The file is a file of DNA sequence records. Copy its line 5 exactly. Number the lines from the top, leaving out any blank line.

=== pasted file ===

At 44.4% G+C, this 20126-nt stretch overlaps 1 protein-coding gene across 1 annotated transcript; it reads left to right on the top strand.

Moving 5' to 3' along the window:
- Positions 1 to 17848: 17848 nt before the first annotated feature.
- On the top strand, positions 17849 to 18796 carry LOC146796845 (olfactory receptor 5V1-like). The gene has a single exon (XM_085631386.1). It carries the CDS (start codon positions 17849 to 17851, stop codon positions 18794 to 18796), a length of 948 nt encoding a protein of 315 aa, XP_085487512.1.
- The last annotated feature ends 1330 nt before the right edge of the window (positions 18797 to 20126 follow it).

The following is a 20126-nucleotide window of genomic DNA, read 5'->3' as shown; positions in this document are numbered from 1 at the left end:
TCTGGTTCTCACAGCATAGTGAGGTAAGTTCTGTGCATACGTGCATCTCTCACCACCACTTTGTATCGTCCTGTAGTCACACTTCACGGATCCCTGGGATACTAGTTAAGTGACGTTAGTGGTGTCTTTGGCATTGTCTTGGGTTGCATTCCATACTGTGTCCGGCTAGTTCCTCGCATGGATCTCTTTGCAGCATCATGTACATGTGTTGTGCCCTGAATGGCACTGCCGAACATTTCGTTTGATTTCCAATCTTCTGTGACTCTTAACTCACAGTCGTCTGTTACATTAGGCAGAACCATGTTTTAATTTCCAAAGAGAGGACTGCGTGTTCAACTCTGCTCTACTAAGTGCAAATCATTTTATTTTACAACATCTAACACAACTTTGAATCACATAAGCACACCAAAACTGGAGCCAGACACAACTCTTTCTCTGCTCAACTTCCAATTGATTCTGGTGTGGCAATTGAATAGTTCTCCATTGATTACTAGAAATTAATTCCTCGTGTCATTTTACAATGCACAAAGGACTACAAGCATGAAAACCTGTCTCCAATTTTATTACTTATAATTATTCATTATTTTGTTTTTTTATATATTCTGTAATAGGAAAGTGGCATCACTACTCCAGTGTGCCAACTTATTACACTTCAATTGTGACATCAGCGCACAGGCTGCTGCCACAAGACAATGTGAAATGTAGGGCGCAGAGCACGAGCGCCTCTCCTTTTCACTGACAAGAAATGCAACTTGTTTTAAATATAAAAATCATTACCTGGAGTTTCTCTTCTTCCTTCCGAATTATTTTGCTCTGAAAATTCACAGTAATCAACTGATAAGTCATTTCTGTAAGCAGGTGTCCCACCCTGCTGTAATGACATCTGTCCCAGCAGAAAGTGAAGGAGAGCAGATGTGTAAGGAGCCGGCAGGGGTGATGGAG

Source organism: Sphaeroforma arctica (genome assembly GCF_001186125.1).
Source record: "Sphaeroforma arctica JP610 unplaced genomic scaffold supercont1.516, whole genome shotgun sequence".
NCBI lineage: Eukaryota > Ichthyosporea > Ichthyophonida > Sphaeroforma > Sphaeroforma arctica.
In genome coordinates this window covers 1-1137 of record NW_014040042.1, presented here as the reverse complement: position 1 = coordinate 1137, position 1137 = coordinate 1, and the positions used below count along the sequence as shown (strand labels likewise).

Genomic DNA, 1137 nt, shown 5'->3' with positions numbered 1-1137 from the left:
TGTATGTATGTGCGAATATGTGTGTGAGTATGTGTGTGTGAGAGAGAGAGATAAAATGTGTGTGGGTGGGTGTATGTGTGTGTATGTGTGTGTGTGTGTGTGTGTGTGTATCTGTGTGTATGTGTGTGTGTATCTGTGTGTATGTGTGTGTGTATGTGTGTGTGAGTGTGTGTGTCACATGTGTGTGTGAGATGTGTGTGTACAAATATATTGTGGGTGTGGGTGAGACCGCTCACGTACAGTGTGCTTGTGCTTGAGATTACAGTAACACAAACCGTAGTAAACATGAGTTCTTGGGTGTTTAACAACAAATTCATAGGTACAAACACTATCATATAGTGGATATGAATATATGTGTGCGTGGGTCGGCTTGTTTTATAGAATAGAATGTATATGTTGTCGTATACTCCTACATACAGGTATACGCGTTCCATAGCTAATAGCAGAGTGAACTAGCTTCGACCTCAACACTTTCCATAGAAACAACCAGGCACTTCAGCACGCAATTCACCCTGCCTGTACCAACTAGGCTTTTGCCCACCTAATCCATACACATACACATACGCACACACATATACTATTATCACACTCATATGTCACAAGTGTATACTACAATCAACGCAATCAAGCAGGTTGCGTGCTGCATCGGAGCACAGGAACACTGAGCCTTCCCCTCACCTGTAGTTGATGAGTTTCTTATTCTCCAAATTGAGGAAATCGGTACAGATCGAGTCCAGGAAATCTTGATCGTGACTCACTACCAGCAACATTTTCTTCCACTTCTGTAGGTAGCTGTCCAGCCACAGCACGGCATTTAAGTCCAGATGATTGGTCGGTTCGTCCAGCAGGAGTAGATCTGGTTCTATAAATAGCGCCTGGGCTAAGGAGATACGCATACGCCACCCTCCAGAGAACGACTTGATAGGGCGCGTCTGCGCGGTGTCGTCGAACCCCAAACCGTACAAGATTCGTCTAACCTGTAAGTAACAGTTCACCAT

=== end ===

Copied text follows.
- The last annotated feature ends 1330 nt before the right edge of the window (positions 18797 to 20126 follow it).